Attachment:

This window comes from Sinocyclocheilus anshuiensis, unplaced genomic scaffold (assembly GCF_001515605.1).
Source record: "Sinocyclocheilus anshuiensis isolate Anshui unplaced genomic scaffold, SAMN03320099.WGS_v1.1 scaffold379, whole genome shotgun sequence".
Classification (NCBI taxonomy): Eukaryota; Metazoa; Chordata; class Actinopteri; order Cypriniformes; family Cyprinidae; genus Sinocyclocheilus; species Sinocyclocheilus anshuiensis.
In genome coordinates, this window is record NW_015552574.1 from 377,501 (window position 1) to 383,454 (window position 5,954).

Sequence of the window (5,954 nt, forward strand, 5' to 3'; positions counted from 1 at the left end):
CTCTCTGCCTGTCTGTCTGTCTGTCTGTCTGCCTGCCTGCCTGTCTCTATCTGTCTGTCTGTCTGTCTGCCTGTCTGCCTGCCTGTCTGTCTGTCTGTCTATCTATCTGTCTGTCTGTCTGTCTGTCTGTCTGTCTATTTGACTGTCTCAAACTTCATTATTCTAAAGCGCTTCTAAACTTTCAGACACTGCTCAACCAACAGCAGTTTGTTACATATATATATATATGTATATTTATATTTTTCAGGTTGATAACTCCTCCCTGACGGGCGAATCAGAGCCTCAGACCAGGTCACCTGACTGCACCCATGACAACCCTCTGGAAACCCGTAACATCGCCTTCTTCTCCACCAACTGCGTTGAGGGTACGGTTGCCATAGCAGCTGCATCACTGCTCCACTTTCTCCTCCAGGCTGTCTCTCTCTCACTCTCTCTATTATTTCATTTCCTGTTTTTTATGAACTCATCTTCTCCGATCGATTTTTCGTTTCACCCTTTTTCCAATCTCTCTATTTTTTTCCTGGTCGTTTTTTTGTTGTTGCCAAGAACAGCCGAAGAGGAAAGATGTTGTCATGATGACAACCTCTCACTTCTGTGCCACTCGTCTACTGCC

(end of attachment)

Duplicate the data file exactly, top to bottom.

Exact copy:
This window comes from Sinocyclocheilus anshuiensis, unplaced genomic scaffold (assembly GCF_001515605.1).
Source record: "Sinocyclocheilus anshuiensis isolate Anshui unplaced genomic scaffold, SAMN03320099.WGS_v1.1 scaffold379, whole genome shotgun sequence".
Classification (NCBI taxonomy): Eukaryota; Metazoa; Chordata; class Actinopteri; order Cypriniformes; family Cyprinidae; genus Sinocyclocheilus; species Sinocyclocheilus anshuiensis.
In genome coordinates, this window is record NW_015552574.1 from 377,501 (window position 1) to 383,454 (window position 5,954).

Sequence of the window (5,954 nt, forward strand, 5' to 3'; positions counted from 1 at the left end):
CTCTCTGCCTGTCTGTCTGTCTGTCTGTCTGCCTGCCTGCCTGTCTCTATCTGTCTGTCTGTCTGTCTGCCTGTCTGCCTGCCTGTCTGTCTGTCTGTCTATCTATCTGTCTGTCTGTCTGTCTGTCTGTCTGTCTATTTGACTGTCTCAAACTTCATTATTCTAAAGCGCTTCTAAACTTTCAGACACTGCTCAACCAACAGCAGTTTGTTACATATATATATATATGTATATTTATATTTTTCAGGTTGATAACTCCTCCCTGACGGGCGAATCAGAGCCTCAGACCAGGTCACCTGACTGCACCCATGACAACCCTCTGGAAACCCGTAACATCGCCTTCTTCTCCACCAACTGCGTTGAGGGTACGGTTGCCATAGCAGCTGCATCACTGCTCCACTTTCTCCTCCAGGCTGTCTCTCTCTCACTCTCTCTATTATTTCATTTCCTGTTTTTTATGAACTCATCTTCTCCGATCGATTTTTCGTTTCACCCTTTTTCCAATCTCTCTATTTTTTTCCTGGTCGTTTTTTTGTTGTTGCCAAGAACAGCCGAAGAGGAAAGATGTTGTCATGATGACAACCTCTCACTTCTGTGCCACTCGTCTACTGCC